The rise of social media and its power to instantaneously connect people to others is a testament to just how interconnected the world has become. Social media has become an important way to form and maintain relationships. Many use social media platforms, such as Facebook and Twitter, to keep in touch with family, friends, and colleagues. Businesses search for new ways to connect with current and future customers. But, how many have recognized the potential of social media as a powerful learning tool?
Forward-thinking educators have begun purposefully building online social networks of colleagues and experts in the field, known as Personal Learning Network. Rather than see social networks as an annoyance or way of wasting time, they have made them an invaluable means of personal and professional growth. Business professionals can benefit from following their lead. Personal Learning Network allow professionals and committed lifelong learners to build relationships with others from all over the world. With careful work and commitment to building and maintaining a Personal Learning Network , the possibilities for connection are endless.
To prepare: Consider new ways in which you might use technology to foster new connections and seek information and advice.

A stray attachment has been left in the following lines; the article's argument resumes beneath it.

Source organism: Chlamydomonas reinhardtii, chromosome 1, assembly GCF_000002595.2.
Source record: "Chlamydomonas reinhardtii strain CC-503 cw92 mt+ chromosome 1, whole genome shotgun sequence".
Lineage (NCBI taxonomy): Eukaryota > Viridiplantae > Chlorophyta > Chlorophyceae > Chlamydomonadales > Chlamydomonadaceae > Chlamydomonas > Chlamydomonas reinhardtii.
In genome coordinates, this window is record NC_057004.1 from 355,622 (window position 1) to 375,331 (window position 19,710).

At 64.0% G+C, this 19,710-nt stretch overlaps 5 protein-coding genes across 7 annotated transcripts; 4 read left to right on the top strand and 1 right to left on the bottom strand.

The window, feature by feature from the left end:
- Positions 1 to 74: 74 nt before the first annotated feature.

Use the APA Paper Format
Submit a 5- to 8-page paper describing your Personal Learning Network . Your paper should include the following:
•Text you might include in a professional profile, which you could use on a social media site (like Twitter, or LinkedIn) to identify yourself and your interests for those who might be interested in following you or joining your Personal Learning Network
•Annotated list of five people or groups in which you might find people to add to your Personal Learning Network (through their Twitter feed, blog, or LinkedIn page, etc.)
◦For each person or group, give a brief (1–2 paragraphs) rationale for why you would include the person or group in your Personal Learning Network .
◦Then, give a 1- to 2-paragraph description of the process by which you found the person or group you added to your Personal Learning Network. For example, you may find one person by browsing a group’s Twitter feed and then decide to add to your own Personal Learning Network another person who it follows, or you may find a group on Facebook and decide to send a friend request to an individual within that group.